August 28, 2011

Appreciation Marketing – Informational Interviews


A few weeks ago I attended a meeting where the speaker discussed informational interviews.  When you ask someone for an interview to gather information regarding their company or industry or how they reached their status in business, you are asking for an informational interview.

So what do informational interviews and appreciation marketing have in common?  When you request an informational interview, you are asking for someone to share information with you.  We have discussed before that information is power, but it is up to you to use that power.  This type of interview is no different; accept the knowledge and the power that goes with it.

Asking for an informational interview is asking someone to share their thoughts, their beliefs, and some facts with you.  Come prepared to ask questions that are based on solid research on your part.  Do not fail to do your home work on the person that you are meeting, their company, and their background.  This interview is a chance to learn; make sure that you do so.  The internet is your best friend in this research.

If the company is your point of interest, you need to learn about its culture, its history, the industry, and how your source fits into the organization.  You may want to ask your source to recommend and help you obtain additional sources of information.  You may also want your source to recommend others in the company, or outside of it, to research the industry itself.

If you are seeking information about the person whom you are interviewing, ask questions that allow you to learn what follow up questions you should ask; then build on those opportunities.  When you put someone in the position of an expert, you are flattering them greatly; make the interview meaningful, and appreciate their time.

Try to make it a mutually beneficial event.  It also can benefit the person providing the information, if you can bring something to the meeting other than questions.  That may simply be your interest in the meeting subject or your research that you did prior to meeting.  Share that information and see if that encourages further conversation.

Sometimes you may be able to offer something that may benefit your source.  Don’t try to hard to provide something; let it flow easily from the interview discussion.  Also, don’t use the interview as a job interview for yourself.  If there is a possibility of that result, it will happen, and will benefit everyone.  You have paved the way for this by your research and meaningful questions.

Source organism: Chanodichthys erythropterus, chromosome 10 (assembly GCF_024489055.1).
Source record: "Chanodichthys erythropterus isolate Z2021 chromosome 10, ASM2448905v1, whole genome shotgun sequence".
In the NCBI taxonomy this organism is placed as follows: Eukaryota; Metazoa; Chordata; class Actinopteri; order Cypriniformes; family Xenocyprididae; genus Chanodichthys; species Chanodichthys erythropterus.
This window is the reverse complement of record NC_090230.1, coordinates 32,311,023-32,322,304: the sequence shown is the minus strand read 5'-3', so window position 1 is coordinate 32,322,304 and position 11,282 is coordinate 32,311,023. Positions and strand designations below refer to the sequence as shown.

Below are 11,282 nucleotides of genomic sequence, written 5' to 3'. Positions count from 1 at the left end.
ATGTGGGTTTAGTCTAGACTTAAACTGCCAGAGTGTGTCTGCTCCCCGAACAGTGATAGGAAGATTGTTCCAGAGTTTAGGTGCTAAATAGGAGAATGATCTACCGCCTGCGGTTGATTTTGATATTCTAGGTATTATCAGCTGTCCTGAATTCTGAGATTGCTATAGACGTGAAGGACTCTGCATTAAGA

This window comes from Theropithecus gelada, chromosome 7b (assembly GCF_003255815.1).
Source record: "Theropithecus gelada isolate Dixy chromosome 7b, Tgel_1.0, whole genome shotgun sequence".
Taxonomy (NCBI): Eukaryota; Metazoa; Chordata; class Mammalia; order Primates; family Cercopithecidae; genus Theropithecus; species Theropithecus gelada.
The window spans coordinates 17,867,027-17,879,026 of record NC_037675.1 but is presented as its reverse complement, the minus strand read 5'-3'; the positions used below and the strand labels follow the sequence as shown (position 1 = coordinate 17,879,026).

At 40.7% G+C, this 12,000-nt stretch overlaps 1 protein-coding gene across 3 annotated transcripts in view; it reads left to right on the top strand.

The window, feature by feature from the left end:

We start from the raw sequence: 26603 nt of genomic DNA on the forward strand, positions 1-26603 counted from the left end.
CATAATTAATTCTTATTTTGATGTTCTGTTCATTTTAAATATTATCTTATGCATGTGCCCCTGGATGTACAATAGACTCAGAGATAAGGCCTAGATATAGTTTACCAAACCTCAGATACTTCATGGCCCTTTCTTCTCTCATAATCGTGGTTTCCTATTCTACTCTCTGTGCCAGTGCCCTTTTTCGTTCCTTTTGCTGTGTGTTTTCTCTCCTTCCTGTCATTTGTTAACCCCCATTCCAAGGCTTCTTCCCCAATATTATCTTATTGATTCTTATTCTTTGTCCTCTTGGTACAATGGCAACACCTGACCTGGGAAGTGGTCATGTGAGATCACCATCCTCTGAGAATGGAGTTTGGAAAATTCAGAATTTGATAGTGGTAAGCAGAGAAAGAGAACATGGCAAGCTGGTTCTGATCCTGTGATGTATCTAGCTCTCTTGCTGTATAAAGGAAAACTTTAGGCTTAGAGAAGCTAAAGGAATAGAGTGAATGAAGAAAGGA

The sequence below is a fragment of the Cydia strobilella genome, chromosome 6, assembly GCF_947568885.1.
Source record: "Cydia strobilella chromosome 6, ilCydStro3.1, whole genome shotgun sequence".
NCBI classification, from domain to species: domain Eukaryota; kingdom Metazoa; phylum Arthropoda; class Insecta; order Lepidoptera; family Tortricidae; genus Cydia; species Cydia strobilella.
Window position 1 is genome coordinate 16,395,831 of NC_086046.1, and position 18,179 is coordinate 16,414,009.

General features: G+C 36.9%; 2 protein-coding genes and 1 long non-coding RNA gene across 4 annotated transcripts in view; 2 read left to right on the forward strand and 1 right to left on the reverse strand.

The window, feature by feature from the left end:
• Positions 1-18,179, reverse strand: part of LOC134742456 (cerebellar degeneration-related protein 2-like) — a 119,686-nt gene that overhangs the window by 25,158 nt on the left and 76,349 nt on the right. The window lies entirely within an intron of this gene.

Do not be surprised if your source asks you questions about yourself, your aspirations, and your background.  Let the information flow as easily as you would want it to come to you.  Be truthful, concise, and forthcoming.  You never know where these discussions may lead.  Lead with your intent to obtain information, and you may find out more than you dreamed.

Never treat an informational interview as less important than a job interview.  Dress accordingly, be on time with your researched questions, don’t waste your source’s time, and follow up with a polite thank you card.  If you can assist your source with a referral or information later, do it.  If you have answers to inquiries from your source, provide them.

Informational interviews may be two way examples of appreciation marketing.  How do you feel about this?  Your comments here, or in emails at Jim@SOC4Now.com, or in calls at 360-314-8691 are very important to me and provide subjects for future postings.  Thank you for your input and opinions.  Want an informational interview?  Call me.

August 21, 2011

Appreciation Marketing – Starting a Conversation at a Networking Event


Previously we discussed Bob Burg’s book, “Endless Referrals”.  I consider this to be a great book for anybody who wants to increase their sphere of clients, prospects, friends, and relationships.  From start to finish he covers all manner of networking.  Building relationships is the route to success, and Bob Burg details how to do it.

You should attend networking events, whether they are meetings specifically for networking or are general meetings for business people to attend (luncheons, seminars, whatever).  Every business meeting is a networking opportunity, and all attendees should understand that these are opportunities for networking and building relationships.

At a meeting specifically promoted as a networking meeting, starting conversations should be easy.  After all, everyone should expect that networking is one of the reasons that they are there.  Starting a conversation with people at different type of meetings might be more difficult, but you can do so at all meetings if you approach them in a non-threatening manner.  It is just that simple.